Instance 4: Page 280

"But the brook, in the course of its little lifetime among the forest trees, had gone through so solemn an experience that it could not help talking about it, and seemed to have nothing else to say. Pearl resembled the brook, inasmuch as the current of her life gushed from a well-spring as mysterious, and had flowed through scenes shadowed as heavily with gloom. But, unlike the little stream, she danced and sparkled, and prattled airily along her course."

While I can practically cite this entire page, I wanted to highlight this specific paragraph because here, the narrator makes a direct comparison between the brook and Pearl. The narrator earlier (in the first few chapters), refers to Pearl as "the scarlet letter incarnate". This title is paralleled openly here by the brook, more so in the previous quote. The opening sentence of this segment describes the experiences the brook endured, and its inclination to "talk"about them. In this same way, we witness Pearl's eagerness to talk about her experiences, and those of her mother. However, the end of this quote shows a contrast between the brook and Pearl, noting that "she danced and sparkled" still, while the brook, perhaps knowing more than she, whipped and thrashed around the frame of the creak.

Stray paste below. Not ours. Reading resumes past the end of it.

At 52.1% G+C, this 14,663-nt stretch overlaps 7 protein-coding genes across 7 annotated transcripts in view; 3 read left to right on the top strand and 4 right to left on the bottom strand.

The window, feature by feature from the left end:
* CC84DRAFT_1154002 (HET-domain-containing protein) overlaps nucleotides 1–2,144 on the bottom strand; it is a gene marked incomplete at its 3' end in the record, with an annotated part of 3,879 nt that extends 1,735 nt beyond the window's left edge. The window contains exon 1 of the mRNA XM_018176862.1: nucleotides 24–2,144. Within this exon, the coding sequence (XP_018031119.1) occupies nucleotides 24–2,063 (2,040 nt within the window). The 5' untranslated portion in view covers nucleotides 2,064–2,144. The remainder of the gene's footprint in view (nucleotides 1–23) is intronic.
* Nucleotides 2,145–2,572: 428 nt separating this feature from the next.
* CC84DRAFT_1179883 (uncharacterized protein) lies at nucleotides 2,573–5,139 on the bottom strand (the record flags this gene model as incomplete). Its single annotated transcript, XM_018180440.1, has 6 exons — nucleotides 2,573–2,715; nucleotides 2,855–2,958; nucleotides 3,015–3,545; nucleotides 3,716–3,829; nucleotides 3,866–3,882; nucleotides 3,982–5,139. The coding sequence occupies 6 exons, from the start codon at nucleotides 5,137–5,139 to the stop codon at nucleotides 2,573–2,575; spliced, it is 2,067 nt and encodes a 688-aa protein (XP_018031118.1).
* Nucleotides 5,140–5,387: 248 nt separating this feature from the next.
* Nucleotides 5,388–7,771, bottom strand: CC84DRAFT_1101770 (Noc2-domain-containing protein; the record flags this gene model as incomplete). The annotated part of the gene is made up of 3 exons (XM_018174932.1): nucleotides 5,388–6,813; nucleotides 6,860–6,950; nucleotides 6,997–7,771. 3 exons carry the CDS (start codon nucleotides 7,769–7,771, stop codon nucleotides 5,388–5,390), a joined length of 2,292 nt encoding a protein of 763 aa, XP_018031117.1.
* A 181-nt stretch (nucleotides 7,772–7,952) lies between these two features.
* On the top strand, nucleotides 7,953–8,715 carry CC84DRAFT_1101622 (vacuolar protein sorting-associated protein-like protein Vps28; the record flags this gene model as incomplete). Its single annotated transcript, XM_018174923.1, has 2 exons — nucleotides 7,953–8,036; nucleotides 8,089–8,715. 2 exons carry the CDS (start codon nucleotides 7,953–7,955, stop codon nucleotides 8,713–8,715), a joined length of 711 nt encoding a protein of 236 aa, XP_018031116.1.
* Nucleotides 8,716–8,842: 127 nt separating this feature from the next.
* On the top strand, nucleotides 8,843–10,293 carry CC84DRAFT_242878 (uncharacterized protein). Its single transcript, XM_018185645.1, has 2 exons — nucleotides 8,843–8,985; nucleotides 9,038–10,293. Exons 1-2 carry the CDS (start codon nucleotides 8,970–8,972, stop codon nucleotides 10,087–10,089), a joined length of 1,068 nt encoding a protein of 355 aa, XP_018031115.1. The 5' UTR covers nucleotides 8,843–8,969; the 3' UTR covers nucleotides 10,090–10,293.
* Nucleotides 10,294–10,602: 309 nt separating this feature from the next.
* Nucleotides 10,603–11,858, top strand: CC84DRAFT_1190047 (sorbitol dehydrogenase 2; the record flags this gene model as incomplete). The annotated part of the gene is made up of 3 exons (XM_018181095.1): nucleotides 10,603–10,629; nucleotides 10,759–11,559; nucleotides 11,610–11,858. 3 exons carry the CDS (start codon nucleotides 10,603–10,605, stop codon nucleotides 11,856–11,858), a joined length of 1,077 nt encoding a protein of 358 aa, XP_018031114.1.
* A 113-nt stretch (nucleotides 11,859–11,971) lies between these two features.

Instance 5: Page 320

"Hereupon, Pearl broke away from her mother, and, running to the brook, stooped over it, and bathed her forehead, until the unwelcome kiss was quite washed off and diffused through a long lapse of the gliding water. She then remained apart, silently watching Hester and the clergyman".

In the previous pages, Hester had cast off her scarlet letter into the nearby bushes, thus freeing herself (temporarily) of the bounds in which she had been enclosed. The narrator notes here that with a little more force, it would have landed in the brook! Consequently, she never allowed for the scarlet letter to fully be removed from her being and perhaps, subconsciously, was hesitant to thrust it into the waters (the waters that represented well in which the scarlet letter sprung forth from). Pearl is unable to recognized and accept her mother with the absence of this stamp, and, with the brook in between them, refuses to return to her mother. After her mother takes up the letter, Pearl proceeds in returning, anointing herself in the waters of the creak and then placing a kiss upon the scarlet letter. In this image, the trinitarian embodiment of the scarlet letter (the literal, the incarnate, and the figurative) are united.


I think that the brook was used in various ways to enhance these chapters. Water can take on so many different forms and its versatile nature allows for it to be utilized in many ways. Hawthorne used the brook and constructed expertly an image of the scarlet letter.

Works Cited

Hawthorne, Nathaniel. The Scarlet Letter. Boston: Ticknor, Reed & Fields, 1850;, 1999.